Unlocking a Spin bike Image: Lizz Giordano

Just two months in, stationless bike share is clearly resonating with Seattle riders. Ridership is far higher than previous efforts, bikes are making their way to underserved communities, and more companies are jumping into the fray with brightly colored rides.

The city is on the one hand promoting it as a key part of urban mobility (Pronto 3.0!), while on the other making it clear that this is just a pilot. Bike friendly Councilmember Mike O’Brien has said he’s “skeptical” of the business model.

So what is the business model? The Pronto debacle seems to have made it clear that the city has no appetite for publicly-subsidized bike share in the near future, so it’s on Ofo, LimeBike, Spin and the rest to make it pencil on their own.

This is not a business blog and I don’t care where venture capitalists spend their money, but since bike share is evolving into a key part of our transit infrastructure, it’s worth thinking about whether they’re on solid ground. Are bike shares the fidget spinners of urban transportation? Or will they be here for the long haul? Here’s Bloomberg on the state of the business in China, where bike share is a full-on fad:

“It’s like a trophy to own a big sharing internet company in China,” said Mark Tanner, founder of China Skinny, a Shanghai-based consultancy. “From a business point of view it makes no sense.”

For now, profit remains elusive. Despite the uncertainty around the bottom line, all are spending heavily on promotions and discounts in a race to build scale. And things may soon get crazier.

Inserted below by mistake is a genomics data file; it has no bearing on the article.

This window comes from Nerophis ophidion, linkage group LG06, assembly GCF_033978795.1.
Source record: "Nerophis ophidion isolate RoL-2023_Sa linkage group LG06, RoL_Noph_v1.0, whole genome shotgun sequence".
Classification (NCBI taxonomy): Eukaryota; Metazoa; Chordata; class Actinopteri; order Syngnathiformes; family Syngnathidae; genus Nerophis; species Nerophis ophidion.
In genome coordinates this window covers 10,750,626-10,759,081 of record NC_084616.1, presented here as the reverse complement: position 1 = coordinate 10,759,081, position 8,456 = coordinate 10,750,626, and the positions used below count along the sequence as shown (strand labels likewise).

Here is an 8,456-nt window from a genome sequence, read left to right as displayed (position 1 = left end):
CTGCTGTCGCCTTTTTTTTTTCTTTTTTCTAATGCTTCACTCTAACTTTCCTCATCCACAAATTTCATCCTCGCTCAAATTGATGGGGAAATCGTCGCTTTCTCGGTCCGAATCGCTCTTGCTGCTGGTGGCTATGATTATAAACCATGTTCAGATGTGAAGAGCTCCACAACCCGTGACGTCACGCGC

The most basic question is whether the underlying economics are solid. Promotions and discounts aside, my understanding is that the bikes cost a few hundred dollars to make and generally recoup those costs in Seattle with a few months of usage. That doesn’t include operations (rebalancing, repairs, etc.) but it seems like the basic math might work out, assuming ridership stays constant as the volume of bikes ramps up.

But a business that grows organically and makes a little bit of profit is what the tech folks dismiss as a “lifestyle” business. Venture capitalists generally want to gamble on potentially transformative companies (see Google, Uber), knowing that most will fail. And there’s plenty of venture capital in bike share. So what makes for success on venture capital terms? How might these companies generate profits on a large enough scale to pay back their investors?

One way would be to have some sort of transformational technology that rivals can’t match. That seems unlikely. Bikes are commodities, as are apps and GPS sensors. Any small technology advancement that one company offers, others can and will match. Data mining might be relevant here (and more advanced sensors on the bikes open up some interesting possibilities), but it’s hard to see how that turns into a sustainable advantage.

Another way to achieve profitability would be via network effects. Facebook and Uber both connect people (Facebook connects your friends, Uber connects drivers and riders) in a way that’s hard for a new market entrant to match. But again, there’s no real network effect in bike share.

The final way – mentioned in the Bloomberg article above – is through scale. By focusing relentlessly on the customer experience and leveraging lots of VC money, a company might grow so big that it starts to have marketing and operational advantages, to the extent that the bike manufacturers start building the bikes to the company’s specifications (Think Walmart). If one company’s bikes are everywhere, it’s not even worth installing another app. You’ll just sign up for an unlimited plan and be done with it.